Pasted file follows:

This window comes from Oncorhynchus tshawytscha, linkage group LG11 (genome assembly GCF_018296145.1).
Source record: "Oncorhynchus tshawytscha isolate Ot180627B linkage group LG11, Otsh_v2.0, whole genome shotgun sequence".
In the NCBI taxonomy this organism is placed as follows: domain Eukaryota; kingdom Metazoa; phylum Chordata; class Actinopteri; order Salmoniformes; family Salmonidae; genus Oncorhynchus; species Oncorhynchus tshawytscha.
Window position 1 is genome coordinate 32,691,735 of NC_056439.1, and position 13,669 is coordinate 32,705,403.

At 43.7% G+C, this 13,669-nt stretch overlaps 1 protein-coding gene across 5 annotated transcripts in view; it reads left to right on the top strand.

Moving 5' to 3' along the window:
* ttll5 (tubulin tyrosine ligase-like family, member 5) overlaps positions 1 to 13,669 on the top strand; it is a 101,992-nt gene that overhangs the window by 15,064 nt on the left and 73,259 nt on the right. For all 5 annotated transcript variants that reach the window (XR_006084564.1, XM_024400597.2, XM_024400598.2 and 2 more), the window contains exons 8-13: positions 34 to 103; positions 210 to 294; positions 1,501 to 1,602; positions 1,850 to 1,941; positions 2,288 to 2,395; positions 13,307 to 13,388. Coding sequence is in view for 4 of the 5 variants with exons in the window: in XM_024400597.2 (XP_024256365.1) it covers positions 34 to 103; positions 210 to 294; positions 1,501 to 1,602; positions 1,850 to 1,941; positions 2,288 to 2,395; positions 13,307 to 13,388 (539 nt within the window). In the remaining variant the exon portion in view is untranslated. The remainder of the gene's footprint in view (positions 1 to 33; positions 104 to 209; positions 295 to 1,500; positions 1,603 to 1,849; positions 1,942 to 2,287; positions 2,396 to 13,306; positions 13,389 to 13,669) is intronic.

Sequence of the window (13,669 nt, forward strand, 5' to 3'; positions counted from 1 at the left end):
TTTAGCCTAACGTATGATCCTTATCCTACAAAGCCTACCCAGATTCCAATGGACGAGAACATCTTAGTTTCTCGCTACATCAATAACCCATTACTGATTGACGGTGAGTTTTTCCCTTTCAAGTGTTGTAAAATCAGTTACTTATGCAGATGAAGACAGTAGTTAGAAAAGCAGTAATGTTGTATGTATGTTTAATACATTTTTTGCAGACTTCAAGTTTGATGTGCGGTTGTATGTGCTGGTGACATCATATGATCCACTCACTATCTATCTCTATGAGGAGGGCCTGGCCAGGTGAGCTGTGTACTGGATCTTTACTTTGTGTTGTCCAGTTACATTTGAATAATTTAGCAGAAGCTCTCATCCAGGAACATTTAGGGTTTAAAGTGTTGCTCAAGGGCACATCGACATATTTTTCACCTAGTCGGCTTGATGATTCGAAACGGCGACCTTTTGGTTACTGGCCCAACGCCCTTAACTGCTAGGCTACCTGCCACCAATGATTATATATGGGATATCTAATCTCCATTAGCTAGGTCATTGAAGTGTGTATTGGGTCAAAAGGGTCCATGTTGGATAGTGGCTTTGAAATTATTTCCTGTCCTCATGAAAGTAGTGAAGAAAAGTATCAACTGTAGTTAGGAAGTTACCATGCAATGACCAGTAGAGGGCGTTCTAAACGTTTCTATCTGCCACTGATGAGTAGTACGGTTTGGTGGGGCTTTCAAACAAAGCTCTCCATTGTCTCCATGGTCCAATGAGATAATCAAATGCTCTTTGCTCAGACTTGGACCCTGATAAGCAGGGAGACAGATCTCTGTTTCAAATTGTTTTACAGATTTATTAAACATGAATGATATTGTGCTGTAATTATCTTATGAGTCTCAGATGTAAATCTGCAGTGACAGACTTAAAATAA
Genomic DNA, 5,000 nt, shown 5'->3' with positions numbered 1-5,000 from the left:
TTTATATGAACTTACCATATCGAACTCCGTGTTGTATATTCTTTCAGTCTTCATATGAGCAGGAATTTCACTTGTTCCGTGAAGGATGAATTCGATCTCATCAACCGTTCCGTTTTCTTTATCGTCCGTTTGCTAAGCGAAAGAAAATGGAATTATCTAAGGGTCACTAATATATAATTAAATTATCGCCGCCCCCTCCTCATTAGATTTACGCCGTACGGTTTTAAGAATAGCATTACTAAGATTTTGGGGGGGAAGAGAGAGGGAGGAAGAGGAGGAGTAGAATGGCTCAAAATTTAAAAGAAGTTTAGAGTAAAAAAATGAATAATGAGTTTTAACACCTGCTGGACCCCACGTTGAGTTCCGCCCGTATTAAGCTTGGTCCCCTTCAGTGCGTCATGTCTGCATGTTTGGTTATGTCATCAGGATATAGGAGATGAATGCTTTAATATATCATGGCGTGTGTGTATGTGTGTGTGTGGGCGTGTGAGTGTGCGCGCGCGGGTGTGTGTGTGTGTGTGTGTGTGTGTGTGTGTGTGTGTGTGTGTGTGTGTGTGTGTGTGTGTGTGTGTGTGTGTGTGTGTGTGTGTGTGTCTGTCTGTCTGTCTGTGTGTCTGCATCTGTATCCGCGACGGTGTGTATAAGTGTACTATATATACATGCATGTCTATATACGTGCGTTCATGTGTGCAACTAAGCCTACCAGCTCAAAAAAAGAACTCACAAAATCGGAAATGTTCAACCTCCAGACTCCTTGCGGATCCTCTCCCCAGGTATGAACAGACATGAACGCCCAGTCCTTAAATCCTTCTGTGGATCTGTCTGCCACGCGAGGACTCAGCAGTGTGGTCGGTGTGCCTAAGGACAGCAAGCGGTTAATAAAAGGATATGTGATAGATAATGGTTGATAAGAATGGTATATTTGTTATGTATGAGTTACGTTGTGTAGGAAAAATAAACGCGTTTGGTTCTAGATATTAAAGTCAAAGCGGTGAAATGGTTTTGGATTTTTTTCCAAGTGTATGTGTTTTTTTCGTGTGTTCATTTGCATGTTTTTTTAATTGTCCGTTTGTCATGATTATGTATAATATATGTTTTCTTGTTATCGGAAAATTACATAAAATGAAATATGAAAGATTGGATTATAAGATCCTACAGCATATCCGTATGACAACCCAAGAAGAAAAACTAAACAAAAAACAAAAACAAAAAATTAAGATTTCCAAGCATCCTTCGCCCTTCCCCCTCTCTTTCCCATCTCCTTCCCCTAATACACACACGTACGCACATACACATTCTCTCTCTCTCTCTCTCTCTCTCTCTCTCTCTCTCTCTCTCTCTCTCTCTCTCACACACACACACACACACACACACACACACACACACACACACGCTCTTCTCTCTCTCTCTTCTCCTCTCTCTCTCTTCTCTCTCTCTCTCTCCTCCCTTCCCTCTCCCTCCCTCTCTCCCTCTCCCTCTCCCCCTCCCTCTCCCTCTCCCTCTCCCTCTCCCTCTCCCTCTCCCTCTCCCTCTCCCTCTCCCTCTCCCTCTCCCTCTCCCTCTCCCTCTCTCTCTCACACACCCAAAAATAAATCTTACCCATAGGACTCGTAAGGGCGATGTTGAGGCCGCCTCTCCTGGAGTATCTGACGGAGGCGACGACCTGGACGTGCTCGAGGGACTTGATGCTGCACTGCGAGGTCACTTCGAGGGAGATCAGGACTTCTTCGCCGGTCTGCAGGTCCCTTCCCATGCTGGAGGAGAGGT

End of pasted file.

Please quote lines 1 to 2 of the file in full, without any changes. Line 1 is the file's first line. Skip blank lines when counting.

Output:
This window comes from Oncorhynchus tshawytscha, linkage group LG11 (genome assembly GCF_018296145.1).
Source record: "Oncorhynchus tshawytscha isolate Ot180627B linkage group LG11, Otsh_v2.0, whole genome shotgun sequence".